It wasn’t until a few years into my career that I began to understand the difference between all the parties involved in the hospitality industry including management companies, franchisor groups, asset managers, and owners. Often I would receive conflicting instructions based on whether I was speaking with my general manager, management company, or ownership constituents.

I had a tough time knowing who to listen to, and as a result I often followed the guidance of my management company’s regional VP, figuring they would be most responsible for my career growth moving forward. However, this would often create tension during the day to day with my GM, as well as with our ownership group during our monthly and quarterly reviews.

As I gained exposure to other properties and management or ownership constituencies, I began to realize that the goals were different at each level. Our general manager, for example, was primarily compensated for hotel profitability, while our management company was incentivized on revenues and certain performance targets I didn’t even know about. Additionally, ownership groups are compensated differently based on their funding mechanisms and investment horizon.  Some are interested in harvesting sustainable cash flows and building long term brand equity, while others are focused on repositioning an underperforming asset in order to flip it for a higher price within a few years.

Even within constituencies that theoretically have the same goals, often the incentives are different between disciplines. For example, at the management company level I’ve seen many disagreements occur because sales is compensated based on group revenue production, while revenue management is compensated primarily on total revenue production.  In addition, marketing, the front office, food and beverage, and other operating departments are all focused on different goals that are often times at odds with each other.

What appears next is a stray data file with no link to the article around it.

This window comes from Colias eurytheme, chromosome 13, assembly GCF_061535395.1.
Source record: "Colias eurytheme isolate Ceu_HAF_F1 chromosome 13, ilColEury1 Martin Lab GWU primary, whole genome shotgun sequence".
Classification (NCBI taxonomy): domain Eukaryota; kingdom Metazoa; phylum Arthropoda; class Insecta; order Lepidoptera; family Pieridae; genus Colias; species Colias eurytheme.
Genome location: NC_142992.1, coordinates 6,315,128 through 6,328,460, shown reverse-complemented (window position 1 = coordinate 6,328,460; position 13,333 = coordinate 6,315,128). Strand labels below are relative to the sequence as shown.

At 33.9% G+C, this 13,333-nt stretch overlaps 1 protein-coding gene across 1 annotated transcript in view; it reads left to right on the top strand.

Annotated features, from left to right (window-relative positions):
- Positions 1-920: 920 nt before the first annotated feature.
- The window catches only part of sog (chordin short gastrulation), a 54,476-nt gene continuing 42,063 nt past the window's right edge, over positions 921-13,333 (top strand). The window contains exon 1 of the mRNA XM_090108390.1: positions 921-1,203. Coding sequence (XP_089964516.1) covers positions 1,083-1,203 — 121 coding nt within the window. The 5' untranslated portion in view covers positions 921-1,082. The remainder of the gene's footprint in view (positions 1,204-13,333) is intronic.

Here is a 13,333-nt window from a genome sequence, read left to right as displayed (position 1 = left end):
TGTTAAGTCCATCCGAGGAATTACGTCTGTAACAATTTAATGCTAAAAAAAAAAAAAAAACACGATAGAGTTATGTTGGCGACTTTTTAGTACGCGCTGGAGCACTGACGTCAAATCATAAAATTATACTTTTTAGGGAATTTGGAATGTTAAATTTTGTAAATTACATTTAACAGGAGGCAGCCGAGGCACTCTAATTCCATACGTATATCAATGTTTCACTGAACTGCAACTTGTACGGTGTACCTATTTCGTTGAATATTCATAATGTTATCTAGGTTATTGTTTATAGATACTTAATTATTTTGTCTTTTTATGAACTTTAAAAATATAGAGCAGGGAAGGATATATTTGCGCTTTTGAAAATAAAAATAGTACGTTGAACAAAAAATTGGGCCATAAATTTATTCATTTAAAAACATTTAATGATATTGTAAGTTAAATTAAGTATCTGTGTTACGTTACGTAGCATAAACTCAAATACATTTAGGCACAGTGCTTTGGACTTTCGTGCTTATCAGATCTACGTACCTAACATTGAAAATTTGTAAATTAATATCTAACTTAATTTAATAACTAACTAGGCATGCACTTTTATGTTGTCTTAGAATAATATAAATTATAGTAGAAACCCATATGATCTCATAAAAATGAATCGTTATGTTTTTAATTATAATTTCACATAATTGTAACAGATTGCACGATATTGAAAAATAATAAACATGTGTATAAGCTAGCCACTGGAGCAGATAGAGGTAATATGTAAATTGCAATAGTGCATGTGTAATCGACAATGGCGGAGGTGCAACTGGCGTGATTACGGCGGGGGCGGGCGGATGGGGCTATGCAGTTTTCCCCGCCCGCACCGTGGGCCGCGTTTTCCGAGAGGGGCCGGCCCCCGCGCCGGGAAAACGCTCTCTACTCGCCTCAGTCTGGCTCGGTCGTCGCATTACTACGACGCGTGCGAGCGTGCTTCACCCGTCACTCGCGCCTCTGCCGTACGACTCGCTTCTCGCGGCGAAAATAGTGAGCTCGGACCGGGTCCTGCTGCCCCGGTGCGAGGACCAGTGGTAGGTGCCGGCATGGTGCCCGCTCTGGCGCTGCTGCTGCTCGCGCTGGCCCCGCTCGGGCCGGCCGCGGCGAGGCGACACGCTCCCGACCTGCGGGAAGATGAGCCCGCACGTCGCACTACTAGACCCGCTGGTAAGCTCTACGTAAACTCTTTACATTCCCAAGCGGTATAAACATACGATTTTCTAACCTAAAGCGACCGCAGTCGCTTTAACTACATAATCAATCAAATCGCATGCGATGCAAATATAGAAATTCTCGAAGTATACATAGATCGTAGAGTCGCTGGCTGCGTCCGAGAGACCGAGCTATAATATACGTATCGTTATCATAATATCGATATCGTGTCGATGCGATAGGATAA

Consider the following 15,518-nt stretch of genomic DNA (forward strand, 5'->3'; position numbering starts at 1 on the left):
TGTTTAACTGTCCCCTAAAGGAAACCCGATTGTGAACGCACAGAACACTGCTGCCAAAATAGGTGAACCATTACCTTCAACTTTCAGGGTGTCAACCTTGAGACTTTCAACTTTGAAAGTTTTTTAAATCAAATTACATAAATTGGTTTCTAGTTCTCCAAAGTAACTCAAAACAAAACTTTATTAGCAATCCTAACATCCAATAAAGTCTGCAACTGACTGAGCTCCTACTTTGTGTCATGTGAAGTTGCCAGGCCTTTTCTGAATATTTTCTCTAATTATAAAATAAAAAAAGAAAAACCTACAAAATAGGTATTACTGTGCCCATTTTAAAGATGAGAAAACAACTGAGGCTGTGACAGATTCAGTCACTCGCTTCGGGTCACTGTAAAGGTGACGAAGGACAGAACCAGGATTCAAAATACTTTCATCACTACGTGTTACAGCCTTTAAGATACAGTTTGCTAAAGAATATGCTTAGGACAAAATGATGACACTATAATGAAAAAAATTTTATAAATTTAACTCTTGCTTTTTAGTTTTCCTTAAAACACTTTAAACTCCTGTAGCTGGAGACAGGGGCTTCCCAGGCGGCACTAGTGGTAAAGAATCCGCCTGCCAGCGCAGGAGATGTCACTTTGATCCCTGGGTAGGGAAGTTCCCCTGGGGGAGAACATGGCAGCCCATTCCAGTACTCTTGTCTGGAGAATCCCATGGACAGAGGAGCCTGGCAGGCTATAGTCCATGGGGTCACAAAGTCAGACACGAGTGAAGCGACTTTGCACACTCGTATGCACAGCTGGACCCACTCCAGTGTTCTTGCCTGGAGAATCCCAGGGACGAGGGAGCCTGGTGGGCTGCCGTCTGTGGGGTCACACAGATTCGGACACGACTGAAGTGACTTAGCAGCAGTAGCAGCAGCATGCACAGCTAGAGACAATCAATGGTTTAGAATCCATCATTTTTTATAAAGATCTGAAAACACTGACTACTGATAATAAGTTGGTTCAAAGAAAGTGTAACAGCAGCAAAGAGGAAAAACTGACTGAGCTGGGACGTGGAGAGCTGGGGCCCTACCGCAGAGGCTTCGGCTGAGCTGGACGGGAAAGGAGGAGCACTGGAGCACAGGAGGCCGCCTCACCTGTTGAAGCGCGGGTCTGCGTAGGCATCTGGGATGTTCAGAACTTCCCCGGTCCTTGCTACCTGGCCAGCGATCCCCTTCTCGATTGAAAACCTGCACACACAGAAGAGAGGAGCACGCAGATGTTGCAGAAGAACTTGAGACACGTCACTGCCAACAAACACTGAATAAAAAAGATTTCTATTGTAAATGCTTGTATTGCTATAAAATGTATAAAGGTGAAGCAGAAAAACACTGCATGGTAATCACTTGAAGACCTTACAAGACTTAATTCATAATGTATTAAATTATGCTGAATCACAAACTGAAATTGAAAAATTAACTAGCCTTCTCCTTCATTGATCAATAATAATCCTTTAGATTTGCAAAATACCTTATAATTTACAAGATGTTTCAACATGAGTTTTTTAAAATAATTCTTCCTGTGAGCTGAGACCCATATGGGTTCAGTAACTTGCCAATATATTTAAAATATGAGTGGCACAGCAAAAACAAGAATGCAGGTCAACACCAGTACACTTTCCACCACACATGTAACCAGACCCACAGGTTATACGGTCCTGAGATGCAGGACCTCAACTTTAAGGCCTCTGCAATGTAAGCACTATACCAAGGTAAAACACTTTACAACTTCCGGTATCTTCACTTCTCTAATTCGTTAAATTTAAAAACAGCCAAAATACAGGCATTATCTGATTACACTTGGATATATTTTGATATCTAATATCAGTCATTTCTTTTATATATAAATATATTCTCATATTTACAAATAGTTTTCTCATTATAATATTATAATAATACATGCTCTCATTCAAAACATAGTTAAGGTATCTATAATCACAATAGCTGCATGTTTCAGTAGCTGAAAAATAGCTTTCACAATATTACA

Now in an ideal world, we’d be able to achieve perfect harmony between the incentives of all parties, but as of right now that’s a pipe dream. However, what we can do is take some time to better understand the goals and desires of each person you work with. As a result, you’ll be able to speak their language and partner together to create more win/win scenarios.

Closing

Thank you for joining me for this week’s Mathlete Monday episode. You’ll have to wait for future episodes for lessons three through one, but I promise they’re worth the wait.

If you enjoyed this week’s episode, please share it with your colleagues and friends. For more Mathlete Monday episodes, please head over focalrevenue.com/content, where you’ll find a link to subscribe to future updates. As a bonus, when you sign up I’ll add you to our monthly digest containing links to the top revenue optimization articles and white papers, which we’ve curated specifically for Focal’s fanbase.

Thank you for joining me, and until next time- good luck outrunning the competition!